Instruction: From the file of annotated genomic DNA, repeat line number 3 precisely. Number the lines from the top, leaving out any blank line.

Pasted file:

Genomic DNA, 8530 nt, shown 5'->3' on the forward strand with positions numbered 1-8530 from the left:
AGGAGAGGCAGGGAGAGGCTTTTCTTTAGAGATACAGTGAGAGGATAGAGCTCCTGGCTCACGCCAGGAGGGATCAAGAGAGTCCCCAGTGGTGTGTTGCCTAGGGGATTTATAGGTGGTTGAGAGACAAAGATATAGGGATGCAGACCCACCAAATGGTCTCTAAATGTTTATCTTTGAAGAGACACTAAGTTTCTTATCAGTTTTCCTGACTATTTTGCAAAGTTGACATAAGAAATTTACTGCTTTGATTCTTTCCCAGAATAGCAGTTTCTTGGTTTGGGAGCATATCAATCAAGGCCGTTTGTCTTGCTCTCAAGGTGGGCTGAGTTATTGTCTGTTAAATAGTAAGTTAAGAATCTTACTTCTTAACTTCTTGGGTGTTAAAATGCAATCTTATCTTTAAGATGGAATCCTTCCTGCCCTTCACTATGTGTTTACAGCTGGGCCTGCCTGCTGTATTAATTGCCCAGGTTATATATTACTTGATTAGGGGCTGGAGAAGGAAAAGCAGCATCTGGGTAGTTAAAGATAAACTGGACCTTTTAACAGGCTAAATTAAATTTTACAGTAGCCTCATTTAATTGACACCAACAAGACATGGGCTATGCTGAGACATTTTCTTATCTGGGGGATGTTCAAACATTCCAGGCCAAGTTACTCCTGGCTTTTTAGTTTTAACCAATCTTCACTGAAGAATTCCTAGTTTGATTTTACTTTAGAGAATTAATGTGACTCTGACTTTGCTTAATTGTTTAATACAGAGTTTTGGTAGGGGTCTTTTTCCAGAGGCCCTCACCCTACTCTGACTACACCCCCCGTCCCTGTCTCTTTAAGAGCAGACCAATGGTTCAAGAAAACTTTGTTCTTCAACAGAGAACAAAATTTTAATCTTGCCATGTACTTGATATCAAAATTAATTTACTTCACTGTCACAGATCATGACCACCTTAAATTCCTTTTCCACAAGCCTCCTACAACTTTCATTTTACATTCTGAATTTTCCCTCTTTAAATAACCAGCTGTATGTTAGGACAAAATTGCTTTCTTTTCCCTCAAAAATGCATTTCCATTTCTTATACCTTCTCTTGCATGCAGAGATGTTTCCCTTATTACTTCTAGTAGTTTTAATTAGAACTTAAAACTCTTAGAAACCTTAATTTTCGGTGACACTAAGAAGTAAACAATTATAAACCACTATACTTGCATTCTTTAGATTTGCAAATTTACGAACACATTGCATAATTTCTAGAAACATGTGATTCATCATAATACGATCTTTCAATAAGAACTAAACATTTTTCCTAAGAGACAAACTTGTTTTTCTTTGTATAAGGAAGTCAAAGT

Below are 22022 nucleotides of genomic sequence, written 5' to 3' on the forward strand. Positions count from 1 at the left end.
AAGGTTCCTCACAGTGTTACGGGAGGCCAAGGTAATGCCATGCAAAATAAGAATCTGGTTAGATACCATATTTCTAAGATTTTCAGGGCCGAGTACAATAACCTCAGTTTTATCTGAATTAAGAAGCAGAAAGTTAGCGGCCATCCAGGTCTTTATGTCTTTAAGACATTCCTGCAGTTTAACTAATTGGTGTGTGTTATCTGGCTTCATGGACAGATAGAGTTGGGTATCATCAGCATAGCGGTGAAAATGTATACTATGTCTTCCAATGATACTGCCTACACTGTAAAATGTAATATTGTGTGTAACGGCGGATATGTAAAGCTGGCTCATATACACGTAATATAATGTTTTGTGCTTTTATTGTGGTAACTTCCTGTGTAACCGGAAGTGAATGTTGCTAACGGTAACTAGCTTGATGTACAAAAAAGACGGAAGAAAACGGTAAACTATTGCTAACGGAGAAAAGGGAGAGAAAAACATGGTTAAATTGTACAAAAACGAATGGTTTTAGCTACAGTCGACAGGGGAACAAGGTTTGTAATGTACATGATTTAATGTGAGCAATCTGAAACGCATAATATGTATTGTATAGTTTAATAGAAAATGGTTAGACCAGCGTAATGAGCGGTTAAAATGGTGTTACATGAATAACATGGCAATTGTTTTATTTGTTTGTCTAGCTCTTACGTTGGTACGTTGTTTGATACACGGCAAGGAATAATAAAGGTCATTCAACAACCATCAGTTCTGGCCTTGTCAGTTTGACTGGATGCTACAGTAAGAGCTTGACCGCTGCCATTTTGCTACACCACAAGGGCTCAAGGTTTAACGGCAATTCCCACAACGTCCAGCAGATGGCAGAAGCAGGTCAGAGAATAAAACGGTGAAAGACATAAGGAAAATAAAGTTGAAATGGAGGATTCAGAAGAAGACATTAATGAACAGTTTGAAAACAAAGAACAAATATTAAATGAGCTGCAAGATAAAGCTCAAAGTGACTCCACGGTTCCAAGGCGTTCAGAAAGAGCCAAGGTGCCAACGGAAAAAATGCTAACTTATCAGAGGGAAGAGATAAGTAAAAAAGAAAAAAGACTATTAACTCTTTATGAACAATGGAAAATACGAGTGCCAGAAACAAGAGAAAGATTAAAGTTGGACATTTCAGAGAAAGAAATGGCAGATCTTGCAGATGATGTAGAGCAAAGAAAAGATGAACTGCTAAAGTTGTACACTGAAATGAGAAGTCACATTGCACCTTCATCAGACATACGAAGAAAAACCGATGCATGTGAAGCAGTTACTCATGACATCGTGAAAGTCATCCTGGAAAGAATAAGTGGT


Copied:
Below are 22022 nucleotides of genomic sequence, written 5' to 3' on the forward strand. Positions count from 1 at the left end.